Oh no! There are 66 comments! Satanic! I know the obvious thing this is in reference to, but I’ve had many people refer to my yoga practice and esp teaching in this same manner. I am saddened by it all. Someone asked me yesterday if I feel that there is demonic work in yoga…and I pointed out that I think there is more demonic work in the greediness in ads on tv than in most yoga classes.

  • Jeff Preuss

    Oh, I enjoy yoga, too! As exercise, naturally. I would worry about being overcome by the supposed religious nature to it and a conflicting spirituality, but since I’m already apparently possessed by a demon for being a…banker…I guess there’s nothing more to lose, right?

  • Tlynn

    Awesome.

  • marikunin

    I had to read the comments to realize this was satire…oh well, that’s being autistic for ya!

  • Lisa Martinez

    :) right. The funny thing is that Jesus only talked about losing our souls….by an attitude of the mind—denying ourselves—humility. I think even “bankers” can have that attitude of mind.

  • Denise RN

    I haven’t seen any comments from Christian lenders or bankers. Or anyone defending those folks while condemning gays. You have left them speechless, I guess.

  • Jan

    Nailed. It.

  • I know you wrote this as a parody. But I think it’s pretty right on. Dorothy Day and most Catholic Workers would agree with it too. They believed collecting and paying interest is unbliblical, and declined to participate in the practice in their daily lives (to the extent possible). Biblical injunctions against interest aren’t limited to the Jewish scriptures. Jesus also preached against it: Luke 6:32-35 (parallel with Gospel of Thomas 95:1-2).

  • Sean M

    Nicely done :)

  • Oh brother. Benny is not funny…Benny is not clever…Benny, and Rob, and Brian, and the rest of these guys rally do need to get over themselfes. Effective retoric does not equal impressive argumentation and it is certainly no substitute for truth.

  • Ruaidrí Ó Domhnaill

    Cheap dig at the Episcopal Church.

  • Guy Norred

    In this context, as an Episcopalian I don’t consider it a dig.

  • Wasn’t a dig. I love my Episcopal mates, and Undiluted is dedicated to an Episcopal priest who has been one of the most influential people in my journey. I was making fun of the stereotypes that the right wing has towards them.

  • mp

    Genius

  • Headless Unicorn Guy

    That BofA building on top…
    That’s the old Security Pacific building! My father worked on it and I recognized the columns, cap, and 45-degree angle.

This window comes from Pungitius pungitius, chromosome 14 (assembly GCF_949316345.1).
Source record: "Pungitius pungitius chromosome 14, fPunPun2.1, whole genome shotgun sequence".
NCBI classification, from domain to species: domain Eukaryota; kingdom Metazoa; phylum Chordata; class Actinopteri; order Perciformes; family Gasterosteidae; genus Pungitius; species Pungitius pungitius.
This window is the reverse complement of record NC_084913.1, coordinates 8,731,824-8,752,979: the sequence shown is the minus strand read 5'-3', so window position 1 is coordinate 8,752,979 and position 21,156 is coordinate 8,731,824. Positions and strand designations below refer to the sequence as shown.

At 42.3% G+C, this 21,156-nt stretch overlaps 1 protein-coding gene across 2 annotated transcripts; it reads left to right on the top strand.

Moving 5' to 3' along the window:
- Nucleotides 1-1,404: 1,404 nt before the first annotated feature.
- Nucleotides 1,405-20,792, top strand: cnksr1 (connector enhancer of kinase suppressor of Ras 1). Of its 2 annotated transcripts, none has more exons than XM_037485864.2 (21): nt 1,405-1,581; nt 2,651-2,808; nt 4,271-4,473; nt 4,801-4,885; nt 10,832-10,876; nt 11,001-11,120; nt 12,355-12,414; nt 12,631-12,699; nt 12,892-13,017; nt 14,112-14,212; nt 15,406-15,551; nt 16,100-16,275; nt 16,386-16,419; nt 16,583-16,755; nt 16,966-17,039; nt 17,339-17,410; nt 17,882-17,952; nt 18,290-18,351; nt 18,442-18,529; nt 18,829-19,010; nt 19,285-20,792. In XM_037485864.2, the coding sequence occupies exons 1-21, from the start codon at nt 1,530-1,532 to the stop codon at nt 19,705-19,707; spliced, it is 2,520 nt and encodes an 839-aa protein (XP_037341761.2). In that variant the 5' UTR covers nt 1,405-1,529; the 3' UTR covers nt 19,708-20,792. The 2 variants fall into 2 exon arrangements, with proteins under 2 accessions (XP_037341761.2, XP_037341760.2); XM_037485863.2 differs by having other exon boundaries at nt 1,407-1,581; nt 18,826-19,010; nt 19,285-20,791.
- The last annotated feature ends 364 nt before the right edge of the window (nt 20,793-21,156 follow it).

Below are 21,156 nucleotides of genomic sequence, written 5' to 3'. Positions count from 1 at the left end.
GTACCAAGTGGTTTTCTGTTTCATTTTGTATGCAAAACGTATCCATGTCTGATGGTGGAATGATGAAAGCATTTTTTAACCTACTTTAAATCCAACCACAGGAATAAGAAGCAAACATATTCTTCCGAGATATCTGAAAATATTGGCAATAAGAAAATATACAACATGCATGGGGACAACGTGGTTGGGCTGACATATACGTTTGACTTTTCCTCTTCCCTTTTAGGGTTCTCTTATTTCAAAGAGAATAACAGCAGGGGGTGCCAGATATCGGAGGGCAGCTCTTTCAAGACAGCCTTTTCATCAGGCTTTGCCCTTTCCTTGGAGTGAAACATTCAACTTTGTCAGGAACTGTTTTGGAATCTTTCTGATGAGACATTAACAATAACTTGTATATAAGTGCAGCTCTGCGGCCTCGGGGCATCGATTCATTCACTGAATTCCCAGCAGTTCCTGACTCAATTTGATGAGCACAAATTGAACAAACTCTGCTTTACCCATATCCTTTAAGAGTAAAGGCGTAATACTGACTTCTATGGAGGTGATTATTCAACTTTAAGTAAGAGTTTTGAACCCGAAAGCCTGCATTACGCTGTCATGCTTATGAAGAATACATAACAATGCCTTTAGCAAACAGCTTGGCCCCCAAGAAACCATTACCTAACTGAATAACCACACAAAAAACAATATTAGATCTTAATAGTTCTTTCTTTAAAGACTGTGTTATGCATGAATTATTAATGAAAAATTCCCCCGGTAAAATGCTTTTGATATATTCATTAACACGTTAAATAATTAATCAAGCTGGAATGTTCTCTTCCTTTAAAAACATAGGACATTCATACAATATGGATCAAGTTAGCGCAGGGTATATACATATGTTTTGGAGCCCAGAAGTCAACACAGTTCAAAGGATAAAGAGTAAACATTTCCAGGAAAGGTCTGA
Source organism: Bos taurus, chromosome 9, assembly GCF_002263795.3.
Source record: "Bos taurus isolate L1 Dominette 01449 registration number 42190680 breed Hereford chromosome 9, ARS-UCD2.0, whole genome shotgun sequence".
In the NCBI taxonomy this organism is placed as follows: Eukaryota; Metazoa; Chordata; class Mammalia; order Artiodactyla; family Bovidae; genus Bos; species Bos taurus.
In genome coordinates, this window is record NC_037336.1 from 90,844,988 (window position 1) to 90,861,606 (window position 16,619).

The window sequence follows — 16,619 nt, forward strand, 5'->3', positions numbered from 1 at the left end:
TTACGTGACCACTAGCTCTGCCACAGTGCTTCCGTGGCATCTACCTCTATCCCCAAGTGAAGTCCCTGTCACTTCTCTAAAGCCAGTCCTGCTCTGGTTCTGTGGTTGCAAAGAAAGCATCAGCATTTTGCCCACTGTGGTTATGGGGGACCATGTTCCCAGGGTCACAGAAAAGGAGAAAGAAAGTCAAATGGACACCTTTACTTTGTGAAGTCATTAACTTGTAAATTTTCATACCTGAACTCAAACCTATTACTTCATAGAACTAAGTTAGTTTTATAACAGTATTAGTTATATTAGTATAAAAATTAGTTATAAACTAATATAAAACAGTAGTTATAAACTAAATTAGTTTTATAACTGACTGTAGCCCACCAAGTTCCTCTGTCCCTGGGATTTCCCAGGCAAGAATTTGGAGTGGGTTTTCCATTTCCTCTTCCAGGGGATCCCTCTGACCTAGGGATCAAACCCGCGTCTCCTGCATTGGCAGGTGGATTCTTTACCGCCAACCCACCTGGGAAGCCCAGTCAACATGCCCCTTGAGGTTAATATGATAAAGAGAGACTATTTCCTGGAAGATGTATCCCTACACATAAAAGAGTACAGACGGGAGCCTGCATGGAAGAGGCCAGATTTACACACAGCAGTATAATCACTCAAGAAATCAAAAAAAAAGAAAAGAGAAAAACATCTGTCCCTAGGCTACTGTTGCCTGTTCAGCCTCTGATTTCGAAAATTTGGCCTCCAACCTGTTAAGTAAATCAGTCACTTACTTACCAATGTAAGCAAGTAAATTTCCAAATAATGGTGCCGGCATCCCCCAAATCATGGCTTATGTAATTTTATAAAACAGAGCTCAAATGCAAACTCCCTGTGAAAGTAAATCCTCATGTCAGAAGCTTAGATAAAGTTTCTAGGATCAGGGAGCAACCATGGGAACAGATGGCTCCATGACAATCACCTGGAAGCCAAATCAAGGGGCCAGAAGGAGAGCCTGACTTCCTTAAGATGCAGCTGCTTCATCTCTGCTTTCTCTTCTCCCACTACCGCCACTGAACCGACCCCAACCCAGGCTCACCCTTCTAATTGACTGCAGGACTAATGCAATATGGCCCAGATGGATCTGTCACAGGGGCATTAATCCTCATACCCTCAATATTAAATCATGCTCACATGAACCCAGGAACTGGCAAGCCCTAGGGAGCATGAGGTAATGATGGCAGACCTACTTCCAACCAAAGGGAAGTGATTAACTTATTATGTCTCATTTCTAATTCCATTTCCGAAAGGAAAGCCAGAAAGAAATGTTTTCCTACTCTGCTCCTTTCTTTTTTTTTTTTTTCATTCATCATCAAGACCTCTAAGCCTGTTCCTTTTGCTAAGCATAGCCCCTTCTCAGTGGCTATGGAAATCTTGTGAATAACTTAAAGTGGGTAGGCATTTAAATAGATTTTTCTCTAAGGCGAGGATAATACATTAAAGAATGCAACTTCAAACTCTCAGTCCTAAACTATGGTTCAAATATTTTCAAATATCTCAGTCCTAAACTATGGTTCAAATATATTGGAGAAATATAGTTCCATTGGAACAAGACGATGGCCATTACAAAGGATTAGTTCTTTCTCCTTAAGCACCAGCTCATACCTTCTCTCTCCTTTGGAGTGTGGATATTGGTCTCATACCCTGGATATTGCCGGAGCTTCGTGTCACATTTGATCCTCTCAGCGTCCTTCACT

I thought BofA HQ in LA was in the ARCO Plaza, two blocks south.

  • Charles Toy

    This is over the top to imply that anyone who works at a Bank can’t be a Christian. In fact, I used to work for a mortgage lender. You need to reevaluate your stance on this.

  • Jeff Preuss

    Not sure if you’re playing along with the satire, or if you think Benjamin’s being serious.

  • Charles Toy

    This is satire? Wow. OK. That’s good to know.

  • Jeff Preuss

    Yeah, when he wrote this, there was a rampant use of “gay Christian” in quotes, followed by an abundance of declarations that there are no gay Christians, citing Biblical explanations. Hence, the above.

  • Levi

    Poe’s Law: Without a blatant display of humor, it is impossible to create a parody of extremism or fundamentalism that someone won’t mistake for the real thing.

    http://en.wikipedia.org/wiki/Poe's_law

  • Levi

    Re-read the Luke passage. Jesus is not referring to interest, he’s referring to principal. If there’s no expectation of repayment of principal, it’s a gift, not a loan.

    He’s calling for generosity, not banning investment with the expectation of a reasonable rate of return. (If Jesus thought seeking a high ROR for invested capital was wrong, then the parable of the talents makes no sense.)

  • Paul Julian Gould

    Think you’ve got it wrong, Levi… Jesus Saves… It’s Moses that invests.

    Too much? {*grin*}

  • Lady Blue

    Exuse me, I have austism so I take things literally. A christian can’t be a banker? Is this true?

  • Paul Julian Gould

    I’m a guy with PDD-NOS, so I hear you…

    Ben was substituting “banker” for “gay” or any of the other folks seen as enemies by the Evangelical Christians, thereby showing just how ridiculous the arguments put forth by them really are.

  • Mr. Annoying

    Its interesting that Dante places bankers (he uses the term “usurers”) in the same section of Hell where he places gay people: in the section set aside for those who are violent against nature. The connection is that both were seen as being involved in unnatural breeding. The term “breeding money” was a popular slur at the time for lending money for interest.

    I have tried explaining this to people who insist that the definitions of sin do not change with time and culture. So far I have not had much success.